Study was conducted using the CLEARScore test that identifies eight genes linked to immunotherapy
Immunotherapy drugs such as PD-L1 checkpoint inhibitors represent the front-line treatment for kidney cancer. But it is expensive, benefits only a subset of patients and is futile in the majority of patients.
Researchers from the National Cancer Centre Singapore and Lucence Diagnostics have conducted a study using Lucence鈥檚 molecular test, CLEARScore, to predict whether a kidney cancer patient will or will not benefit from immunotherapy thus helping to reduce futile costs and side effects.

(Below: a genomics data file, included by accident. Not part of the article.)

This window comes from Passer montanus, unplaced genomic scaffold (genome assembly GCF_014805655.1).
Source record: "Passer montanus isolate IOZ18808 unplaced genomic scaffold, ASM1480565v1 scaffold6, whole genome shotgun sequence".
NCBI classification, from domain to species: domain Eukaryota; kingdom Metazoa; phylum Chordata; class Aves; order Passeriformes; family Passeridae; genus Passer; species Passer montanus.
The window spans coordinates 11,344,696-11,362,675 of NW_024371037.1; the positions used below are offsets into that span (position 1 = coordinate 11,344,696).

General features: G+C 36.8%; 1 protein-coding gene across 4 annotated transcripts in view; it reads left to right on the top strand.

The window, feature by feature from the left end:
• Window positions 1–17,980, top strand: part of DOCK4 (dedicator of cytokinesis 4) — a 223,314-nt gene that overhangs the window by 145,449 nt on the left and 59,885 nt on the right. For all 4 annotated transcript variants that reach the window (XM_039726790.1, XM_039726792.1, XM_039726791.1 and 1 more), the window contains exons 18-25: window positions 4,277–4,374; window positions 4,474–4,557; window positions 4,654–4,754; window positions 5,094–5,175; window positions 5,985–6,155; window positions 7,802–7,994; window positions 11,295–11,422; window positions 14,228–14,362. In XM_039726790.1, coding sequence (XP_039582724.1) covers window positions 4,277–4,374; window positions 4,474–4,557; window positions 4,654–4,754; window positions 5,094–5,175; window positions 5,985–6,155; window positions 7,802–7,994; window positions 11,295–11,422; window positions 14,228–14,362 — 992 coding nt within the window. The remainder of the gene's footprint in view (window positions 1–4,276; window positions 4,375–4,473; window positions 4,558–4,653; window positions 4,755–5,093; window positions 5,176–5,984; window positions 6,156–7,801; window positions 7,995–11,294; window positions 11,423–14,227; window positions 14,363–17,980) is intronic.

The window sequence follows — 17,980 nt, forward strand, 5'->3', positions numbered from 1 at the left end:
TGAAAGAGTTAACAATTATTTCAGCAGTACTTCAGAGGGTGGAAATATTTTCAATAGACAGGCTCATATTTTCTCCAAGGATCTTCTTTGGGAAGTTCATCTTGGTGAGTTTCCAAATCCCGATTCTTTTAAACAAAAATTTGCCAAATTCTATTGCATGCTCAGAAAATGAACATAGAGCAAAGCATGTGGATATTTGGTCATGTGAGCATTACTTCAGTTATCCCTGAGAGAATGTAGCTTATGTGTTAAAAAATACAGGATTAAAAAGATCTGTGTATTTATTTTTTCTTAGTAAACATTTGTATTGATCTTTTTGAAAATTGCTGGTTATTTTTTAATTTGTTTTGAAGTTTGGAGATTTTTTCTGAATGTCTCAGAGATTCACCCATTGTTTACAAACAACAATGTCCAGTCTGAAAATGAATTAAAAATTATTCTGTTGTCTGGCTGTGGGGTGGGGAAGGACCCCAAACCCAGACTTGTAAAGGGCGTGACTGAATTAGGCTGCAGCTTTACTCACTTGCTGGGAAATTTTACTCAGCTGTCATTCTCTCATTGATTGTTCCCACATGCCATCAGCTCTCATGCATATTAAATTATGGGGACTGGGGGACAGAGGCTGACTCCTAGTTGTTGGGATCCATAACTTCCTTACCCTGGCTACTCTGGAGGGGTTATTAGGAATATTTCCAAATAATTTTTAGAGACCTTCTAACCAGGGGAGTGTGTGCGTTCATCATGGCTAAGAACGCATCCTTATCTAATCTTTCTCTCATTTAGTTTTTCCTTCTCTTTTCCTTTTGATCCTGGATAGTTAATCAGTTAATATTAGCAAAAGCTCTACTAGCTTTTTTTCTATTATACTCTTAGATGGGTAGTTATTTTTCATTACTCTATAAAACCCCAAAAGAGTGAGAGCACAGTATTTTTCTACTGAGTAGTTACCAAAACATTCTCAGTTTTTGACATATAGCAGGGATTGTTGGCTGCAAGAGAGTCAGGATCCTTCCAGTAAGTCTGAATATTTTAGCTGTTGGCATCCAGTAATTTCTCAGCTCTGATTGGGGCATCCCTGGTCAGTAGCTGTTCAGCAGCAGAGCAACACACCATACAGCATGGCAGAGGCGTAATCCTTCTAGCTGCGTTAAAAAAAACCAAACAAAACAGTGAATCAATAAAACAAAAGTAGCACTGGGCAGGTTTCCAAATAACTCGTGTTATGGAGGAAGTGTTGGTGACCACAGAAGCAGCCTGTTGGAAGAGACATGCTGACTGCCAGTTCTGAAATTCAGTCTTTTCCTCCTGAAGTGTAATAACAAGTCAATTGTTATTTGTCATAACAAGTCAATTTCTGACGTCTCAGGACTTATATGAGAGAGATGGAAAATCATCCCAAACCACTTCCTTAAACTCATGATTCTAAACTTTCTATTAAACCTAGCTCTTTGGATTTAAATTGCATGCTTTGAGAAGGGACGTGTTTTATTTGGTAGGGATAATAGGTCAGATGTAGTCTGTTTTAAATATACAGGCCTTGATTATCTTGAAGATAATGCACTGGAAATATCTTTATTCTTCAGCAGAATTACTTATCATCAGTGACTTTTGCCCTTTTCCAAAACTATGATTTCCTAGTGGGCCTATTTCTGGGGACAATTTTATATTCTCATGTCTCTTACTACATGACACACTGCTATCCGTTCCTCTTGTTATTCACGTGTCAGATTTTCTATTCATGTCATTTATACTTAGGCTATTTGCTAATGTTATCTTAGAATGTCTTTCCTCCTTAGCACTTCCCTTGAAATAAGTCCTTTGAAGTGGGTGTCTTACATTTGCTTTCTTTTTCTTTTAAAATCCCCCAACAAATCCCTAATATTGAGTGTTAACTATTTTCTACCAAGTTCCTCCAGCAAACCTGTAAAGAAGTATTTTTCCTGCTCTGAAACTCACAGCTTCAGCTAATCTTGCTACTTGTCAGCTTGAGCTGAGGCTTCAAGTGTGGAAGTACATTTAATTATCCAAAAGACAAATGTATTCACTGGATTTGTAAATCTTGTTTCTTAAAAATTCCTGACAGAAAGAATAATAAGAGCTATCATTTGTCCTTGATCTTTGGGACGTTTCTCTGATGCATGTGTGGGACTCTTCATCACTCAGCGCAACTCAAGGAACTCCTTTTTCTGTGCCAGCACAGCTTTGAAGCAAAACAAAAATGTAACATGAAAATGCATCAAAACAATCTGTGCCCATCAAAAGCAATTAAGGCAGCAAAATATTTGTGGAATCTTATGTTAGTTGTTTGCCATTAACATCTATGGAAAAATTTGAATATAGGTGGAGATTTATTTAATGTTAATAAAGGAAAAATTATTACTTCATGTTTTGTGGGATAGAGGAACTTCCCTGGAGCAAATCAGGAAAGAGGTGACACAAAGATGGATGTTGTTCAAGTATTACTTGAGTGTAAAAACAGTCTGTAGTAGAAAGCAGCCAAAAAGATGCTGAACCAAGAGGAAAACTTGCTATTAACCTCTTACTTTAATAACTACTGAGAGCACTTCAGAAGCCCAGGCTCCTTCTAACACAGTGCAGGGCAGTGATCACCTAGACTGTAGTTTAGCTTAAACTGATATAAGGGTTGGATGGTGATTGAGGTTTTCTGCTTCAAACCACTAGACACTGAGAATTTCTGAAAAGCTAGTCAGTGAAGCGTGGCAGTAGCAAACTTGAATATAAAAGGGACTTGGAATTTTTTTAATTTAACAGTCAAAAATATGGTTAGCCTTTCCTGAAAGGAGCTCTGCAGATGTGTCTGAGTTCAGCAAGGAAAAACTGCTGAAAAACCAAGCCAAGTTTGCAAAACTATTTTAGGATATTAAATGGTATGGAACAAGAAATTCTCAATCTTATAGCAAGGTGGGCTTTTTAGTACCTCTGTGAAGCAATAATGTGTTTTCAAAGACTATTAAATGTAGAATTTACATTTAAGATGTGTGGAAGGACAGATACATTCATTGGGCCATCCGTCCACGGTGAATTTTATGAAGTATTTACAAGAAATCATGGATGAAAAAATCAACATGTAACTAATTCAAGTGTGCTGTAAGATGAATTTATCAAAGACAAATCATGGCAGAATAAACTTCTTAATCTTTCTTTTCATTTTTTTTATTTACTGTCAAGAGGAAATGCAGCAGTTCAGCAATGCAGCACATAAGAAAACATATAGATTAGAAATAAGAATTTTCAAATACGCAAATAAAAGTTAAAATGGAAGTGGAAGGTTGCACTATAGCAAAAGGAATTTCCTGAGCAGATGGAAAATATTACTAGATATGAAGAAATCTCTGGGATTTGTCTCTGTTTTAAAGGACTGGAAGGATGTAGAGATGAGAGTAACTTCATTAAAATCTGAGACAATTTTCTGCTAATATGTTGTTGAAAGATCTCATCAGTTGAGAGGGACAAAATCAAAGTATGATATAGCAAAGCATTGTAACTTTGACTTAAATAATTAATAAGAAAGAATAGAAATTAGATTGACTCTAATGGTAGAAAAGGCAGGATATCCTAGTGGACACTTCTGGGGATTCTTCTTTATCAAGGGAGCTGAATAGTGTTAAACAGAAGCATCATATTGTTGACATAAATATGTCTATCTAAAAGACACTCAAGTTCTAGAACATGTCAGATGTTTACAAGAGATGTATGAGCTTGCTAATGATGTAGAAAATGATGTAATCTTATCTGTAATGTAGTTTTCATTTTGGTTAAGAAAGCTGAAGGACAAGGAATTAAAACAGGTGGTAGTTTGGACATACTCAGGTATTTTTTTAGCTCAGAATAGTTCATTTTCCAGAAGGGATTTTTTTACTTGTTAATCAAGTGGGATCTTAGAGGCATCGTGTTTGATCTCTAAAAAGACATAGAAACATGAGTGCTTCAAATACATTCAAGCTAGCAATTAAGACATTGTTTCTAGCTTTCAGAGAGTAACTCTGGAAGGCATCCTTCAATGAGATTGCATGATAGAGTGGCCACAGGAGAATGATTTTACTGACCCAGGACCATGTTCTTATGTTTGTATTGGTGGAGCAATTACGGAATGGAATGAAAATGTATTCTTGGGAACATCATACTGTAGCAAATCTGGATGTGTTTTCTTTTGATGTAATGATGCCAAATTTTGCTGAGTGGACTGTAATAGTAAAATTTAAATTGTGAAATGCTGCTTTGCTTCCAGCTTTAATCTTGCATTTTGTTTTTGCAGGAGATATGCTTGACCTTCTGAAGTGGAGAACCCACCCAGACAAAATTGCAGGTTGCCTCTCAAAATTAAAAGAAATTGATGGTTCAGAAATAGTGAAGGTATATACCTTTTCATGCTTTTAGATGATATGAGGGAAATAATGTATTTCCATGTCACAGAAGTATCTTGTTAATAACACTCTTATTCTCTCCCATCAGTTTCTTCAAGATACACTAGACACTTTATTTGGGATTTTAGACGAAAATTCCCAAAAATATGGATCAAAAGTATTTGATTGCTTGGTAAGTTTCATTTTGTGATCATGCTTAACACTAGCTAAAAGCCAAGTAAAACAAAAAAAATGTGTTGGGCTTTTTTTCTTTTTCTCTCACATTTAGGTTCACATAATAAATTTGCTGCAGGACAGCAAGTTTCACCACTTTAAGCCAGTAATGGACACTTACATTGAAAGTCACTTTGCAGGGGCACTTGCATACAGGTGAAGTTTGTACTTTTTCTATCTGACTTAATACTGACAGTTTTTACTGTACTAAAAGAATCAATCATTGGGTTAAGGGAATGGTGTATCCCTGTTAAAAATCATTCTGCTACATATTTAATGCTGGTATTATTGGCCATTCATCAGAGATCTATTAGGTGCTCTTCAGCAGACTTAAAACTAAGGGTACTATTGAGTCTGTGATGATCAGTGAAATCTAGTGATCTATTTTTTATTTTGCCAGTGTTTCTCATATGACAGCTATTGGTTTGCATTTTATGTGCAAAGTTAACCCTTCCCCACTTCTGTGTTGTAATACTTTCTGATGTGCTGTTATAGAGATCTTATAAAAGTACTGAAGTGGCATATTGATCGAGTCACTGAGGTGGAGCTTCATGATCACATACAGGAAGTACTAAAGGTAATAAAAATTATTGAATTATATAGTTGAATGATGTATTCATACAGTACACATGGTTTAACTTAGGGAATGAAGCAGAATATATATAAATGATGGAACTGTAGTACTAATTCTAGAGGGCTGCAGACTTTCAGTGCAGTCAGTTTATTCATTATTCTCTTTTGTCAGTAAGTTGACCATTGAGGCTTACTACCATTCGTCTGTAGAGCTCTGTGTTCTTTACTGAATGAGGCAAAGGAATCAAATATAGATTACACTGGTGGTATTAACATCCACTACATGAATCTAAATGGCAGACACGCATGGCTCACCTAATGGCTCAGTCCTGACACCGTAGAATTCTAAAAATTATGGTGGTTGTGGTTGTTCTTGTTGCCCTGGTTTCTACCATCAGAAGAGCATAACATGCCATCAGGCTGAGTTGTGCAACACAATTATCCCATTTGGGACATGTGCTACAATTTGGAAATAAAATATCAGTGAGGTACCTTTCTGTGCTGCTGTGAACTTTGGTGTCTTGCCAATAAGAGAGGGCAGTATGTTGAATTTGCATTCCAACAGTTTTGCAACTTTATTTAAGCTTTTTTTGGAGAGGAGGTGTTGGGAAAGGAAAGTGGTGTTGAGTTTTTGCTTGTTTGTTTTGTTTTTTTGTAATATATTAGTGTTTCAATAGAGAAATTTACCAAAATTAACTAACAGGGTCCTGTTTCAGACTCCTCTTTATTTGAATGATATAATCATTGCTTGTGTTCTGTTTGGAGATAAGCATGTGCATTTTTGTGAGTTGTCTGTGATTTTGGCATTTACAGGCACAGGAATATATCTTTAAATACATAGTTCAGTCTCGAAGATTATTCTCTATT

CLEARScore is an algorithm involving eight genes in the tumour, which classifies kidney cancer by molecular type.
Kidney cancer is among the ten most common cancers in men and women across the world. In 2018, there were over 400,000 new cases of kidney cancer globally.
Previously, the test has been used to successfully predict treatment response of kidney cancer patients to tyrosine kinase inhibitors, a type of targeted therapy. The results were published in 2015 in European Urology.
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